Graves' Disease

What is Graves' disease?

Graves' disease is the most common type of hyperthyroidism. Hyperthyroidism is a condition in which the body has too much thyroid hormone.

Graves' disease is more common in women than men. It usually occurs in young and middle-aged women. People with this disease rarely die or become extremely sick because of it.

How does it occur?

The precise cause of Gravesí disease is still unknown. The disease appears to be an autoimmune disease. This means that the body's defenses against infection attack the body's own tissue. In the case of Graves' disease, the body appears to be making antibodies that cause the thyroid gland to make more hormone than normal. As a result, the body has too much thyroid hormone.

The thyroid gland is key to maintaining normal metabolism. Metabolism is the rate at which the body's cells do their work. Metabolism regulates your heart rate, the amount of calories you burn when you are resting, your energy level, and other bodily functions. When thyroid function becomes abnormal, the effects on your body can be dramatic.

What are the symptoms?

The most common symptoms of Graves' disease are:

  • weight loss
  • rapid heart rate
  • anxiety
  • feeling hot
  • perspiring a lot.

Many people feel nervous or not able to control their emotions. Some feel muscle weakness, especially in the thigh muscles when going up stairs. A few people notice a swelling in their neck because of an enlarged thyroid. An enlarged thyroid gland is called a goiter.

About half of all people with Graves' disease develop eye symptoms. These symptoms include eyes that protrude more than usual from the sockets and eyelids that do not completely close over the eye. Even if the eyes are not protruding, they may appear to be bulging because the eyelid closes over less of the eye and the white of the eye is visible all around the iris (the colored part of the eye). Dryness and irritation of the eyes are common. Sometimes the eye muscles are affected, which may limit movement of the eyeballs. Sometimes just one eye has symptoms, but usually both eyes are affected.

How is it diagnosed?

Your health care provider will do a thorough medical history and physical exam, including an exam of your eyes. He or she will look for enlargement of your thyroid gland, a pulse rate faster than normal, and elevated blood pressure. Your provider will test the strength of the muscles of your upper arms and upper legs and look for trembling of your hands.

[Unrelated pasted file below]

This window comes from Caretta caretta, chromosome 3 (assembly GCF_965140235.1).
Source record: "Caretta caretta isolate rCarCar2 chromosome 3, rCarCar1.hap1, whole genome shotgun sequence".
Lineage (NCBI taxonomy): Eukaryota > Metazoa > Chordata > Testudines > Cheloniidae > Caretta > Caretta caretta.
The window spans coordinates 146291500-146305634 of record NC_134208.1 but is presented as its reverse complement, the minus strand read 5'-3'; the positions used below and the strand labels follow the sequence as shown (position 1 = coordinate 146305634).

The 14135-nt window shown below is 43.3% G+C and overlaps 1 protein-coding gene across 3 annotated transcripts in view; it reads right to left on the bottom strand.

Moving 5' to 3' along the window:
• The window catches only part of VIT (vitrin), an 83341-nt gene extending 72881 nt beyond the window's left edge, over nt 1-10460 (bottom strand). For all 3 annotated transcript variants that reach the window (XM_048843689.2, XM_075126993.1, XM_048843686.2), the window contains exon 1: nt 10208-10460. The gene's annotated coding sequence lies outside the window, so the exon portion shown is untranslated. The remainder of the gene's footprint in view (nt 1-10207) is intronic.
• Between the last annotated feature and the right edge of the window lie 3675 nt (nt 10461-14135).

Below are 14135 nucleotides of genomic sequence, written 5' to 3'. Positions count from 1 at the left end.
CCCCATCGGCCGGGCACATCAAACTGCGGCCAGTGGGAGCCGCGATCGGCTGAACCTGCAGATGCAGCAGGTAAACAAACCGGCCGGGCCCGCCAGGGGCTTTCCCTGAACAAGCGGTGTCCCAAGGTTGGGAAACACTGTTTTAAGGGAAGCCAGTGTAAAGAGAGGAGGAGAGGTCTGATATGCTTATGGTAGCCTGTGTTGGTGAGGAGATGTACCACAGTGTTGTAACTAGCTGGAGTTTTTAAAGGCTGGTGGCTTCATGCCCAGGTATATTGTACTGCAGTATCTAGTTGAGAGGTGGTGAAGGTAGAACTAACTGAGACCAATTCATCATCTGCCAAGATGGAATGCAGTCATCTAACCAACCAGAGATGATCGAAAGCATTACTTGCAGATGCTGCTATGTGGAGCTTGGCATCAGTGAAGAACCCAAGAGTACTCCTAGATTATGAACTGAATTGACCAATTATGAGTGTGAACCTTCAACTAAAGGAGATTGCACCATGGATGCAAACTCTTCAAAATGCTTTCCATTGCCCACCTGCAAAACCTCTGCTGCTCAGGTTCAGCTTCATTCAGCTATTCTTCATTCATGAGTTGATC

Your provider will measure the level of thyroid hormone in your blood. He or she will also check for antibodies in the blood that attack the thyroid gland.

Additional tests may be done if your thyroid gland is not enlarged or feels tender when touched. A test called a radioactive iodine scan, or RAI uptake, shows if there are areas of the thyroid gland making more or less hormone than normal. For this test you will be given a very tiny amount of a radioactive form of iodine. Because the body uses iodine to make thyroid hormone, the radioactive iodine attaches to thyroid hormone being formed in the thyroid gland. A scan of radioactivity in the thyroid gland then shows areas of the gland making thyroid hormone. (The radioactive iodine becomes nonradioactive in 3 days.)

Another type of thyroid scan uses ultrasound to look at the anatomy of the thyroid gland. The scan can show cysts or tumors in the gland and can be used to measure the size of the gland.

How is it treated?

No treatment is yet available to stop the production of the antibodies that seem to cause hyperthyroidism. However, treatment can help you have more normal levels of thyroid hormone and control your symptoms.

Medication may be used to control your thyroid level. Your health care provider will check the effect on your thyroid hormone levels periodically.

The drugs can rarely cause a decrease in your white blood cells. For this reason your health care provider will check your white blood cell count before you begin taking the drugs and then if any symptoms of infection develop.

Other medicines can be used only to control symptoms of hyperthyroidism

In some instances your health care provider may suggest destroying at least some of the hormone-producing cells in the thyroid gland. This can be done two ways. The method with the least complications uses radioactive medicine that goes to the thyroid to kill some of the cells in the thyroid gland. This poses no significant radiation risk to you and requires only a day of treatment. After this treatment, however, if too many thyroid cells are destroyed by the medicine, you may need to take thyroid medication for the rest of your life. Sometimes eye disease may worsen after radioactive medical treatment, particularly in smokers.

The other alternative for severe or long-term hyperthyroidism is surgical removal of your thyroid gland. Because there are so many important structures in the area of the thyroid gland, serious complications can arise from the surgery. You can reduce the risk by carefully selecting an experienced thyroid surgeon. After surgery, you may need to take medication for the rest of your life.

How long will the effects last?

Often Graves' disease is brought under control after about 4 to 8 weeks of treatment with anti-thyroid drugs, although you will need to keep taking the medication for at least a year. The disease could come back again, so your health care provider will need to continue to see you and check your thyroid hormone levels.

If you have a treatment that destroys thyroid cells, you may need to take medication for the rest of your life.

What can I do to prevent Graves' disease?

There is no known way to prevent Graves' disease.

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Adapted from content provided by iMcKesson, LLC
Review Date: 7/29/2001